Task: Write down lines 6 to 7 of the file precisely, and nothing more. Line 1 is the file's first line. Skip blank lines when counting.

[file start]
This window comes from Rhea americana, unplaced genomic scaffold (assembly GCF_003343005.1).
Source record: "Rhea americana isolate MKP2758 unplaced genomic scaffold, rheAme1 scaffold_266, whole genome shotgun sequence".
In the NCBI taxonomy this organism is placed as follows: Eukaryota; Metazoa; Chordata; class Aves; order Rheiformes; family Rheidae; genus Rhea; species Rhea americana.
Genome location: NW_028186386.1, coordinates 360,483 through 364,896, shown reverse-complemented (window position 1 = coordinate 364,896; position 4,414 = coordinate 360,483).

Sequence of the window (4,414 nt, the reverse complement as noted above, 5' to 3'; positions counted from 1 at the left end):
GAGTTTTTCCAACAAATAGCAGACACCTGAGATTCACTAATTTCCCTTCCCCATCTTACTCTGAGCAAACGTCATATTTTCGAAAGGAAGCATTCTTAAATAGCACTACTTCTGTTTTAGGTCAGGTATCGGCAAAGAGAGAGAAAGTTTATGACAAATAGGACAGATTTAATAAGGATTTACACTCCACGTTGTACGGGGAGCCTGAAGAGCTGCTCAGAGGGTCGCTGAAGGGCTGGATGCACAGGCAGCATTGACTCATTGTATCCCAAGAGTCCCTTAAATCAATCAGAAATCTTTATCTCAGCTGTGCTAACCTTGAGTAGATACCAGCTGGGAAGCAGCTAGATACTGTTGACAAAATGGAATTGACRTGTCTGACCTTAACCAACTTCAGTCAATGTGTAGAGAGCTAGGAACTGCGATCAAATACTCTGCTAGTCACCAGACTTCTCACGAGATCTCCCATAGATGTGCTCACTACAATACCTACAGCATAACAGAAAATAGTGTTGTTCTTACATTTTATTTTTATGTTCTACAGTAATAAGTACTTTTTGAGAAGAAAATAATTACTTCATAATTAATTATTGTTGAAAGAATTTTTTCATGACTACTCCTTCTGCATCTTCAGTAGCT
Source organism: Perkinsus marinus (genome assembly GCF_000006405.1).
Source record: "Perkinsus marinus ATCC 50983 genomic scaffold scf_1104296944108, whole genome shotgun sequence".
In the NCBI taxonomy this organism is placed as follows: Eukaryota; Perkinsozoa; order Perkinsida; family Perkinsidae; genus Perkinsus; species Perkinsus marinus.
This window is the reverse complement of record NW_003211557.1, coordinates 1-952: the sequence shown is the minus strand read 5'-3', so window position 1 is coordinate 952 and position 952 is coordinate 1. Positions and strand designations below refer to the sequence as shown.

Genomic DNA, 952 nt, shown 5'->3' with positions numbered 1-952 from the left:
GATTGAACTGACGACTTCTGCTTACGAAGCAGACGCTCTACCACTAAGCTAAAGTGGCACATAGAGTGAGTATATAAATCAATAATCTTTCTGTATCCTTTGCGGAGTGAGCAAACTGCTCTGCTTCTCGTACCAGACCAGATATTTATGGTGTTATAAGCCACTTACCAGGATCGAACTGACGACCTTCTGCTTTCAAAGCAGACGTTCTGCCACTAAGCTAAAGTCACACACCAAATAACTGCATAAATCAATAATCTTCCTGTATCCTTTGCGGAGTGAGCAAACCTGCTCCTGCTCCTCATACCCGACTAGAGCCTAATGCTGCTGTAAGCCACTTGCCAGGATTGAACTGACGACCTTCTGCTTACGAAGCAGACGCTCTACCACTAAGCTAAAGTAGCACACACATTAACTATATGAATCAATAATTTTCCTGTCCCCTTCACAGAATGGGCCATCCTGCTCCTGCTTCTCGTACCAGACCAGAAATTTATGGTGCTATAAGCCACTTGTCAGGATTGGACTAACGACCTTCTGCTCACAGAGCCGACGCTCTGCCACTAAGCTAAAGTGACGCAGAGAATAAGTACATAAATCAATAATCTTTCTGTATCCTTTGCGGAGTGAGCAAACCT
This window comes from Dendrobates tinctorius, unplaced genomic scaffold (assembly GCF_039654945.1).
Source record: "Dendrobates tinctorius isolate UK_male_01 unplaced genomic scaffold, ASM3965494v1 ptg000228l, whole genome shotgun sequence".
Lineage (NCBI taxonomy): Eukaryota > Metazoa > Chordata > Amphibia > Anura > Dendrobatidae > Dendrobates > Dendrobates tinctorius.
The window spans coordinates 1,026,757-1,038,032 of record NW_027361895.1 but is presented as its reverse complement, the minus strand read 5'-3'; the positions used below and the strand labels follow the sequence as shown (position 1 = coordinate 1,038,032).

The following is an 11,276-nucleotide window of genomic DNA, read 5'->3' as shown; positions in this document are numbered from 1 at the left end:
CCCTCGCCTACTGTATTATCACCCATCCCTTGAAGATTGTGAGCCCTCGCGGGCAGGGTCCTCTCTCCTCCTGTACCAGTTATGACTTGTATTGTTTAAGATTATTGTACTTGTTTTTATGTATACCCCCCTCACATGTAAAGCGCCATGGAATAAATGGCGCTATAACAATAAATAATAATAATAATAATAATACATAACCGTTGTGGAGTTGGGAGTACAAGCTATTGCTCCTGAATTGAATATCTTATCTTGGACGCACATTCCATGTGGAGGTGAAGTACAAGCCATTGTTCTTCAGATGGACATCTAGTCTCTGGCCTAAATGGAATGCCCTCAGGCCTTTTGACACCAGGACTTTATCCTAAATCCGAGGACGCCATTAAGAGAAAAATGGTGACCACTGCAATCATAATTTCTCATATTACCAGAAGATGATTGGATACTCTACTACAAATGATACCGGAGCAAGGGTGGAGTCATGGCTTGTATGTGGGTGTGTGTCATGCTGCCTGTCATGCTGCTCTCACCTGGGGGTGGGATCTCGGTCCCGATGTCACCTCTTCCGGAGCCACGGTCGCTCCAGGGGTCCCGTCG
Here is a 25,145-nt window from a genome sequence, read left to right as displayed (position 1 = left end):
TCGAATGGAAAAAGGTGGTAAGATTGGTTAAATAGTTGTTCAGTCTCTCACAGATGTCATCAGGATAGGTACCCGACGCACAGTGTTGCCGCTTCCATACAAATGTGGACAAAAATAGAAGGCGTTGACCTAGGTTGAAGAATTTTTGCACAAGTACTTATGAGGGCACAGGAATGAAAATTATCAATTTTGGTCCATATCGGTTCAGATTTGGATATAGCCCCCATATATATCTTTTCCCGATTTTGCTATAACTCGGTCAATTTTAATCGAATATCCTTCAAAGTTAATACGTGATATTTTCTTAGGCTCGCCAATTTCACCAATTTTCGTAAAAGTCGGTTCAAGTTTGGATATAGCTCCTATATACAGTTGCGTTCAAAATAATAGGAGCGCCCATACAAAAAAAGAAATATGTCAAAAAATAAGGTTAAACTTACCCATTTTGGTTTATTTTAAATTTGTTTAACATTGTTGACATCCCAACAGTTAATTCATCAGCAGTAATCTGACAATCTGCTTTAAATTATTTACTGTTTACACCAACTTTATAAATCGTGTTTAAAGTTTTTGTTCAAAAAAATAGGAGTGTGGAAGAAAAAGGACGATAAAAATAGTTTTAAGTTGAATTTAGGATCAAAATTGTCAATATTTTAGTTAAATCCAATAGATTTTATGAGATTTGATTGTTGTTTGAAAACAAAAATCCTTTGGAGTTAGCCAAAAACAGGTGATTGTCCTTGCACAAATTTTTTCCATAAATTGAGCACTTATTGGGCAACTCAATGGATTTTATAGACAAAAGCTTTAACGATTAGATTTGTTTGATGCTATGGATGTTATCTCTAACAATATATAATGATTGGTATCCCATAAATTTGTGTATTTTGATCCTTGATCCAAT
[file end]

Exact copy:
GAGTTTTTCCAACAAATAGCAGACACCTGAGATTCACTAATTTCCCTTCCCCATCTTACTCTGAGCAAACGTCATATTTTCGAAAGGAAGCATTCTTAAATAGCACTACTTCTGTTTTAGGTCAGGTATCGGCAAAGAGAGAGAAAGTTTATGACAAATAGGACAGATTTAATAAGGATTTACACTCCACGTTGTACGGGGAGCCTGAAGAGCTGCTCAGAGGGTCGCTGAAGGGCTGGATGCACAGGCAGCATTGACTCATTGTATCCCAAGAGTCCCTTAAATCAATCAGAAATCTTTATCTCAGCTGTGCTAACCTTGAGTAGATACCAGCTGGGAAGCAGCTAGATACTGTTGACAAAATGGAATTGACRTGTCTGACCTTAACCAACTTCAGTCAATGTGTAGAGAGCTAGGAACTGCGATCAAATACTCTGCTAGTCACCAGACTTCTCACGAGATCTCCCATAGATGTGCTCACTACAATACCTACAGCATAACAGAAAATAGTGTTGTTCTTACATTTTATTTTTATGTTCTACAGTAATAAGTACTTTTTGAGAAGAAAATAATTACTTCATAATTAATTATTGTTGAAAGAATTTTTTCATGACTACTCCTTCTGCATCTTCAGTAGCT
Source organism: Perkinsus marinus (genome assembly GCF_000006405.1).